Ciencias de la Educación

13 de noviembre de 2020

It is time to become producers of contextualized knowledge

Jhonatan Vásquez-Guarnizo


The Colombian Ministry of Education (MEN) launched the now-familiar National Bilingual Programme (Programa Nacional de Bilingualismo, PNB) in 2004, which was designed to run from 2004 to 2019, and expected “to have citizens who are capable of communicating in English, with internationally comparable standards” (MEN, 2006, p. 6). However, it has been modified throughout the time. For instance, in 2012, PNB was renamed the Foreign Languages Competencies Development Programme (Proyecto de Fortalecimiento al Desarrollo de Competencias en Lenguas Extranjeras, PFDCLE) in order to make it more inclusive since Colombia has over 60 indigenous languages, along with Creole and Spanish, and part of the population is already bilingual (British Council, 2015).

Even though there have been important achievements, they have not yet allowed to attain the transformation in the process of teaching and learning English that Colombia requires (MEN, 2014, p. 4). Thus, the Colombian government outlined its plan for bilingualism once again in 2014, which was restructured under the name of National English Program (Programa Nacional de Inglés, PNI) and turned into a program they called Colombia, Very Well (Martínez, 2016).

This new program is planned to be carried out from 2015 to 2025 and it is an initiative that joins the other two programs [PNB and PFDCLE] to favor the improvement of the quality of education (MEN, 2014). In addition, it will focus on three components to be developed over the next 10 years. The first one entails strategies for teacher formation and design of pedagogical materials, the second one centers on the enhancement of quality, accompaniment and funding for higher education, and the third one has to do with articulation of the productive sector (El Universal, 2014).

Unfortunately, we have been under a blind and deaf Ministry of Education which have made decisions without even caring about our voices. Based on Kumaravadivelu (2012), “teaching should aim at a much nobler task of striving not only for educational advancement of learners but also for the personal transformation of learners and teachers” (p. 79). Consequently, it has become a need for EFL teachers to rethink the way English is taught as we are the ones who can transform education in our classrooms.

According to Rico (2012), “coursebooks should include activities where students can develop their ability of standing back from themselves and become aware of their cultural values, beliefs and perceptions that are different from the others” (p. 145). In this regard, Núñez-Pardo (2020) claims that “materials, in particular EFL textbooks, guide and enhance teaching and learning, raise students’ awareness of their learning process and of teachers’ pedagogical practice, and serve as mediations in sociocultural interactions among learners from diverse cultural worlds” (p. 18). In this manner, contextualized materials are required in the classrooms to transform our education through the creation of spaces where socio-cultural construction is present. Each context is diversely different; thence, my invitation is to normalize designing contextualized materials that fulfill our students’ needs.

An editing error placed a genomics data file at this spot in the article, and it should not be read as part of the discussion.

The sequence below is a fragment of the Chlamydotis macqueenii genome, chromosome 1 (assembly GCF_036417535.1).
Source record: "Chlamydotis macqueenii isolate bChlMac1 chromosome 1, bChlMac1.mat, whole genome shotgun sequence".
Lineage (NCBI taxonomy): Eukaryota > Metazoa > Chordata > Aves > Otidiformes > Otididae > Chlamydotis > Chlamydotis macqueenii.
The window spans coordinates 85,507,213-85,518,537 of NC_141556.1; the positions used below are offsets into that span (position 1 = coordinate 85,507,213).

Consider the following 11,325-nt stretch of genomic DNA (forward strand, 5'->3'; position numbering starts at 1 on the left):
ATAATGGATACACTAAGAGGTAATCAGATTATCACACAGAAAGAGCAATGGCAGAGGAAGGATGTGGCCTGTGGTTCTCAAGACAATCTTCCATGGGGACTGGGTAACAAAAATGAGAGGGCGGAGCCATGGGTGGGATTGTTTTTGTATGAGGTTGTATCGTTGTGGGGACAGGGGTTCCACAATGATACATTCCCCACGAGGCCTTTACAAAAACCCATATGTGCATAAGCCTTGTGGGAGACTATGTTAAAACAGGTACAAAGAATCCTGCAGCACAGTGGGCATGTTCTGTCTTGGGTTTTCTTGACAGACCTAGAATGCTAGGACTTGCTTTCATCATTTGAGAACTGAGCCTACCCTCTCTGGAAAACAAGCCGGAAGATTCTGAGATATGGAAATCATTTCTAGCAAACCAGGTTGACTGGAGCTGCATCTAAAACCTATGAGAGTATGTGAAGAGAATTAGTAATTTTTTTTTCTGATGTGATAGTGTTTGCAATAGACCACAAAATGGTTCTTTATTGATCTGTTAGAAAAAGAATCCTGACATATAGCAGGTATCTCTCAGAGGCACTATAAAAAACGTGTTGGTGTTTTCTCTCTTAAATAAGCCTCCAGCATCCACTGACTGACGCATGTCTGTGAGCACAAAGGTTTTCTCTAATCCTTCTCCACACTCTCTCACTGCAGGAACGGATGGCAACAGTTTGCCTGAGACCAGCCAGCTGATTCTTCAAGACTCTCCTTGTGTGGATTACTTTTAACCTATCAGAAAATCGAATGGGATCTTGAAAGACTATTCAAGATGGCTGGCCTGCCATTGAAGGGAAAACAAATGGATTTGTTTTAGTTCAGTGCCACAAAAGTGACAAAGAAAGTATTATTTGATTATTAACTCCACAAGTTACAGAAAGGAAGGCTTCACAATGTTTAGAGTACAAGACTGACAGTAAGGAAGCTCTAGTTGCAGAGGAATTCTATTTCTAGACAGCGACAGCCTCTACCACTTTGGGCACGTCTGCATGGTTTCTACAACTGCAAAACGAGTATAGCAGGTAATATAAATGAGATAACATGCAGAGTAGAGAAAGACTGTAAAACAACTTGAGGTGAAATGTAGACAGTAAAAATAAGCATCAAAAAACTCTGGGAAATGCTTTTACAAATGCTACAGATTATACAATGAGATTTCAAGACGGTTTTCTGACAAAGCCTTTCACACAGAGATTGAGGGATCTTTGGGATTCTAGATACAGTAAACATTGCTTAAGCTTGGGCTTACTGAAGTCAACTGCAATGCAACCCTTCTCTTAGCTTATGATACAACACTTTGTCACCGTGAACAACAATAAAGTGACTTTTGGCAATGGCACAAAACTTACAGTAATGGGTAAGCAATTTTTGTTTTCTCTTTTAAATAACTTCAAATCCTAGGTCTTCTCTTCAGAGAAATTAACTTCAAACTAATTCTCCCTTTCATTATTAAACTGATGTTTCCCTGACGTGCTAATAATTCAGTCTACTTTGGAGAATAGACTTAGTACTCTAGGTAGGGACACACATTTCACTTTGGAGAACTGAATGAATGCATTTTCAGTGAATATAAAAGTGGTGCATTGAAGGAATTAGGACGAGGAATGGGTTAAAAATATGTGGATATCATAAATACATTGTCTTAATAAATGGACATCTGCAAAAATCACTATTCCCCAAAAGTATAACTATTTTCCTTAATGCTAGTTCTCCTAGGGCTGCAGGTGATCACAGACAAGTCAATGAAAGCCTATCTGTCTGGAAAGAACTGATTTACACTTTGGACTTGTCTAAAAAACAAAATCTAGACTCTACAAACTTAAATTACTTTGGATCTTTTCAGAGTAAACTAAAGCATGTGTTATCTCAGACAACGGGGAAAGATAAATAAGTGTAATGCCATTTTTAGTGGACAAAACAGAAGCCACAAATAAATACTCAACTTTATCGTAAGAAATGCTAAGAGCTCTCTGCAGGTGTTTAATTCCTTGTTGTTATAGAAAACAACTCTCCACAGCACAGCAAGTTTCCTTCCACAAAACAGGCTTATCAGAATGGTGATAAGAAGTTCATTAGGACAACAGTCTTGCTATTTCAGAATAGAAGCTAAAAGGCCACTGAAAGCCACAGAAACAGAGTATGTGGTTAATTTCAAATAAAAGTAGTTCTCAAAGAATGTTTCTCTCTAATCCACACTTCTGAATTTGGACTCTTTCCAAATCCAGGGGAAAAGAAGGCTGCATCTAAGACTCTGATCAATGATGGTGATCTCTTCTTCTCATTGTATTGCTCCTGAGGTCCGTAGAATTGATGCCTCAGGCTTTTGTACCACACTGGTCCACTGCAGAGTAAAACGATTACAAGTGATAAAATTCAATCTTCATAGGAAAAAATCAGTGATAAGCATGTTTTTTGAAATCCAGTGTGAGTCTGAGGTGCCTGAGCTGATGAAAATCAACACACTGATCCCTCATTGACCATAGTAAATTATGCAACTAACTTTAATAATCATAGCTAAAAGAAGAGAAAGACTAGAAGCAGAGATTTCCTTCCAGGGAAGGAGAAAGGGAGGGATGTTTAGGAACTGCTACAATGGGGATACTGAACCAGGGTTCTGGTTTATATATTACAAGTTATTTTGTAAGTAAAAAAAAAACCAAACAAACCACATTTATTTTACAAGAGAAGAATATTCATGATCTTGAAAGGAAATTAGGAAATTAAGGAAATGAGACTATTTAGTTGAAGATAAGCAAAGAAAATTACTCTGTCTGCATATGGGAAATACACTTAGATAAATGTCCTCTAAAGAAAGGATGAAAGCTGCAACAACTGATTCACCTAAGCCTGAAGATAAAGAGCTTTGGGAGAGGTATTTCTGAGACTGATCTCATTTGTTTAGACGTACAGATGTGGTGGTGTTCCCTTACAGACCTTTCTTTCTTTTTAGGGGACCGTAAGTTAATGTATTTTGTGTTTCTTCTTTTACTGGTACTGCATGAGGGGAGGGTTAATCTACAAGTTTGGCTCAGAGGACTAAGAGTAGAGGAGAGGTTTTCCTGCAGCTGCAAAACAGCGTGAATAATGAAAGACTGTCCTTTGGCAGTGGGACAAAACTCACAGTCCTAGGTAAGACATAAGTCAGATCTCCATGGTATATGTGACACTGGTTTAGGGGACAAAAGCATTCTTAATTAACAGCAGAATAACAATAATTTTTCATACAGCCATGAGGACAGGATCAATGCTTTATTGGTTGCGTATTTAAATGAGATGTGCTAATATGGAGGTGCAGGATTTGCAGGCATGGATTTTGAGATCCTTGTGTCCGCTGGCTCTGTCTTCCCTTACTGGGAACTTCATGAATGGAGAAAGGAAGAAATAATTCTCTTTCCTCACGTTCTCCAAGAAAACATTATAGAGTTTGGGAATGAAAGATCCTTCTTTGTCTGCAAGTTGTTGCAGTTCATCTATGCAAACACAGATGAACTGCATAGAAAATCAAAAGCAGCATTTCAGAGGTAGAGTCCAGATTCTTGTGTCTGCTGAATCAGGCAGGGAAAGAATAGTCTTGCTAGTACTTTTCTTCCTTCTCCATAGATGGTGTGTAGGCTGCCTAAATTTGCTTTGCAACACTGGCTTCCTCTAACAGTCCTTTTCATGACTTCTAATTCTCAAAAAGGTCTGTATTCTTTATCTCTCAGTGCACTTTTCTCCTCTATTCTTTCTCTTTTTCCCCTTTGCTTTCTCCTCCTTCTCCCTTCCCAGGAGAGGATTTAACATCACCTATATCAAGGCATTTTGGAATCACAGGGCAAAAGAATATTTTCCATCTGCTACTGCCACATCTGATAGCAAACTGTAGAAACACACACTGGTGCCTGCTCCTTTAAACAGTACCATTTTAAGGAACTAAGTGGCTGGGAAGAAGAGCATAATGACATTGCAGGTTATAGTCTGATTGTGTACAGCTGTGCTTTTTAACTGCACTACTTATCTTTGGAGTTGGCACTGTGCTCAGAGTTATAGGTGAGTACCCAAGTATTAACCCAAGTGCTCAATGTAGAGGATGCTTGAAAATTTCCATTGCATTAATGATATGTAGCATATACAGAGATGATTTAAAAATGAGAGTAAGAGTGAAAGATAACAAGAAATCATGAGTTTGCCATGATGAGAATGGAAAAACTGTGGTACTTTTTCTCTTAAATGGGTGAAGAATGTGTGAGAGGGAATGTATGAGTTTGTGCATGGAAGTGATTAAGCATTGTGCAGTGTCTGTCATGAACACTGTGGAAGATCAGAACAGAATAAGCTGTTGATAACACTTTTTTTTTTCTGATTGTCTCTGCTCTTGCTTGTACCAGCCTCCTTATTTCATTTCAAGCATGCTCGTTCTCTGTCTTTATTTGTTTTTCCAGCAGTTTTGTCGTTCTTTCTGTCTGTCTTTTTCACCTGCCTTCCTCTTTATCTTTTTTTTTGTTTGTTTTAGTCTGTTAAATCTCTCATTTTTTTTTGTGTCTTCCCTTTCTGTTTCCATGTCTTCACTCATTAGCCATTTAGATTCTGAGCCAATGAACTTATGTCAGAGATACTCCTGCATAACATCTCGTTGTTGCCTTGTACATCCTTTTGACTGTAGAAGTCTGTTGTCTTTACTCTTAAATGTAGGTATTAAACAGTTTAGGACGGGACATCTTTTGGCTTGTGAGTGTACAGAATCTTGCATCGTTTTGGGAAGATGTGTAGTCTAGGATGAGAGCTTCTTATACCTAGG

Although English is widely spoken that it has been referred as a global language (Bogdan et al., 2017), we cannot leave aside the fact that English learning and teaching in Colombia have been permeated by a capitalism world where we replicate a decontextualized knowledge. From this perspective, it is time to “critically undertake the scholarly activity of developing ELT materials by creating contextualized ones that respond to the local needs, interests, and life experiences of the learners in their own context” (Núñez-Pardo, 2020, p. 23). Undoubtedly, we need to stop being consumers and become producers of contextualized knowledge.



Bogdan, D. Barbu, C., & Perez, F. (2017). English through Art – Developing English competences through Art-oriented activities in an ICT-based environment.


British Council (2015). English in Colombia: An examination of policy, perceptions and influencing factors.


El Universal (2014, July 15th). Mineducación anuncia ‘Colombia Very Well, estrategia nacional de bilingüismo. El Universal.


Kumaravadivelu, B. (2012). Language teacher education for a global society. A modular model for knowing, analyzing, recognizing, doing, and seeing. Routledge.


Martínez, S. (2016). Bilingualism in Colombia Higher Education. Enletawa Journal, 9 (2), 91-108.


Ministerio de Educación Nacional (MEN) (2006). Estándares básicos de competencias en lenguas extranjeras.


Ministerio de Educación Nacional (MEN) (2014). Programa Nacional de Inglés. Colombia, Very Well.


Núñez-Pardo, A. (2020). A Critical Reflection on Developing and Implementing In-house EFL Textbooks. Revista Papeles, 11(21), 11-31.


Rico, C. (2012). Language teaching materials as mediators for ICC development: A challenge for materials developers. Signo y Pensamiento, 30(60), 130- 154.